August 19, 2017

Which manager is getting the taxi?

Perhaps the only premiership manager we can safely say will still be in charge of his club next season is Arsene Wenger. It is increasingly becoming obvious that only he will decide when he leaves the Emirates. In the cut throat, results-controlled world of the English premier league,  no other manager is immune to the sack.

Normally, you would expect the managers fighting for relegation to first get the sack and not the defending champion. However, as we discovered with Claudio Ranieri at Leicester and Jose Mourinho at Chelsea, winning the league the previous year does not guarantee you will not get sacked the next.

Also, as we discovered with Dick Advocaat at Sunderland and Sam Allardyce at several clubs, fighting a relegation battle a previous year does not mean you won’t be BEGGED to renew your contract and stay for the long haul.

One thing you can bet your house on is the fact that not all the 20 managers who started the Premiership this season will still be in charge at the end. The twist though is that it doesn’t necessarily mean that all the managers who leave their posts this season will be sacked; some of them may resign.

Antonio Conte replaced Mourinho at Chelsea. He strolled to the title last season. The Chelsea faithful were happy with him. They believe they have found the new Special One. Everyone seems to think so too, including Conte himself. However, like a young couple just back from honeymoon, the reality of the situation at hand seems to be dawning on both Conte and the big bosses at the Bridge. While Conte likes to be in total control of the transfer market, Chelsea already have a committee of big guns led by our brother, Mike Emenalo that contributes the telling input of who comes and goes.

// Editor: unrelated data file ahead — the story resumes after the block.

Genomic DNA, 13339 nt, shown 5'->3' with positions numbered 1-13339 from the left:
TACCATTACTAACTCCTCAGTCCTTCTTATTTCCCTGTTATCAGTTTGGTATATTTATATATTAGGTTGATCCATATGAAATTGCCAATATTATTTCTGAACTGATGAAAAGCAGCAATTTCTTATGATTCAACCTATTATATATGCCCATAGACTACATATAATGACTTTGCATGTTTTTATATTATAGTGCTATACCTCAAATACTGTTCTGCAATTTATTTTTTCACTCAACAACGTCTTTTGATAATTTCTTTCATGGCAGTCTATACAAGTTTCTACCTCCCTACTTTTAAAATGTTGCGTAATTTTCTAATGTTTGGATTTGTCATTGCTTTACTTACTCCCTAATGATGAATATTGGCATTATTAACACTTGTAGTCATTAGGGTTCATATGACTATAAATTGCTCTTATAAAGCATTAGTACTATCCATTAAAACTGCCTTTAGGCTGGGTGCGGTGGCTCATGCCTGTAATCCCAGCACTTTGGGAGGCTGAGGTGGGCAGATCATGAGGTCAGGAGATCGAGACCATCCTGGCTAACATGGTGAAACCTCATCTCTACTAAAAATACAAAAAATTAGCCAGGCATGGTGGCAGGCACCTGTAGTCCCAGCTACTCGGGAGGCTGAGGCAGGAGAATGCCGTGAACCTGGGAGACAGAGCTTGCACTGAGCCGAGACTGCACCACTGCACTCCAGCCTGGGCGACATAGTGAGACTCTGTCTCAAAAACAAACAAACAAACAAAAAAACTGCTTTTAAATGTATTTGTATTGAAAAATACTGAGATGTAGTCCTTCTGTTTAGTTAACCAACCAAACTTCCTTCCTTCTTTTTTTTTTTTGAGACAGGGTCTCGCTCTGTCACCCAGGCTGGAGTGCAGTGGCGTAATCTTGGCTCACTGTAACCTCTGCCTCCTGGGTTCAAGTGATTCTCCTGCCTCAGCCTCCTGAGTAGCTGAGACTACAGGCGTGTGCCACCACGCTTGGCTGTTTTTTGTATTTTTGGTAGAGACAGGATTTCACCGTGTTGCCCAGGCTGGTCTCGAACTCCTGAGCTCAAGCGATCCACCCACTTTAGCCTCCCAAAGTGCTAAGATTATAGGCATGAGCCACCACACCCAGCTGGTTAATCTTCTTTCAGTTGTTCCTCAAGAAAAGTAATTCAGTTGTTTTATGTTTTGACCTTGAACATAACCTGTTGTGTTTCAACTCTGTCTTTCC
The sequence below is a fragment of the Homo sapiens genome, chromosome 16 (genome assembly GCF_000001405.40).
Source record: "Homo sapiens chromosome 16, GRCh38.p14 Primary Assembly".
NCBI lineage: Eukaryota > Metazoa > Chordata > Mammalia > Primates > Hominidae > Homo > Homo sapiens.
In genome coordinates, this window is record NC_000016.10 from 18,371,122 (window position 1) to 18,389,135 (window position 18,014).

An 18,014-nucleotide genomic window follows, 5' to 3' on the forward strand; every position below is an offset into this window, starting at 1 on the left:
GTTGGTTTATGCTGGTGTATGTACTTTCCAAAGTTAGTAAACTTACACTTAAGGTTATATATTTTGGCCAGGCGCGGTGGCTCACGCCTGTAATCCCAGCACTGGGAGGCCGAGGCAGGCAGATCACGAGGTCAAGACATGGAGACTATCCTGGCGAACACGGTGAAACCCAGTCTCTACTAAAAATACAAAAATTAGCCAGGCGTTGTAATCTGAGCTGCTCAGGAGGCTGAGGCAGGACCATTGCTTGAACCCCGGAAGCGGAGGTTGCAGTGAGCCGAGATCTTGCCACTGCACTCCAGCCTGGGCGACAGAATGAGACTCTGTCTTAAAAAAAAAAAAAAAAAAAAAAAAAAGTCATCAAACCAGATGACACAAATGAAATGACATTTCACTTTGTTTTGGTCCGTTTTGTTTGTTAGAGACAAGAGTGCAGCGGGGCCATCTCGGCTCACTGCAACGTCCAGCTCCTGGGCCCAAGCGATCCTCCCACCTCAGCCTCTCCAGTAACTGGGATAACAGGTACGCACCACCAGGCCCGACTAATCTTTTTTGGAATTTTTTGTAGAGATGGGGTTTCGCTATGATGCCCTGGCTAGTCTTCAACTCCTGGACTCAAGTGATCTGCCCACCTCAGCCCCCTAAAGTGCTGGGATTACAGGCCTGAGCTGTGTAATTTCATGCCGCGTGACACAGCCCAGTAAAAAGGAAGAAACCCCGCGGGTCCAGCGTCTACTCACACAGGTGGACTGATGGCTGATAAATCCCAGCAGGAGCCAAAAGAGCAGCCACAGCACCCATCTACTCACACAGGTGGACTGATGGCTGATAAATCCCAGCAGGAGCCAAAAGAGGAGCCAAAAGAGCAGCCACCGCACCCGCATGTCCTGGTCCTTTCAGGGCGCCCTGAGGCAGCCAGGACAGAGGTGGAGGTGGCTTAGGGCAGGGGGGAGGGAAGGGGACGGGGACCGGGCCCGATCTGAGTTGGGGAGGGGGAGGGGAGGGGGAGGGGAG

Conte found this out the hard way. In January this year, he had agreed with the board that he would get rid of Diego Costa but at the end of the season when he sacked the player allegedly via text message, he was shocked when he didn’t receive the expected backing from the board.

He took the bashing from the media and fans alike. It was not until this week that the Chelsea hierarchy deemed it necessary to show support and confirm Costa’s sack was a joint decision between the club and the manager. By that time, the damage had been done. It was made even worse by the fact that Nemanja Matic had been sold to Manchester United managed by Conte’s bitter rival, a certain Jose Mourinho.

Conte never wanted Matic to be sold, at least not this season. He was counting on his experience and power so it would give him the chance to ease new boy Bakayoko  into the Premiership. Now due to the show of power from the board, Conte has to either rush an injured Bakayoko into the fray or get an experienced premiership player in. That’s why he is showing interest in Leicester’s Danny Drinkwater with the hope of reuniting him with his old partner, N’Golo Kante.

All is not so rosy at Stamford Bridge so don’t be surprised if Conte walks and returns home leaving Chelsea to look for another manager. He did it at Juventus and the Italian national team, he won’t hesitate to do it again if need be.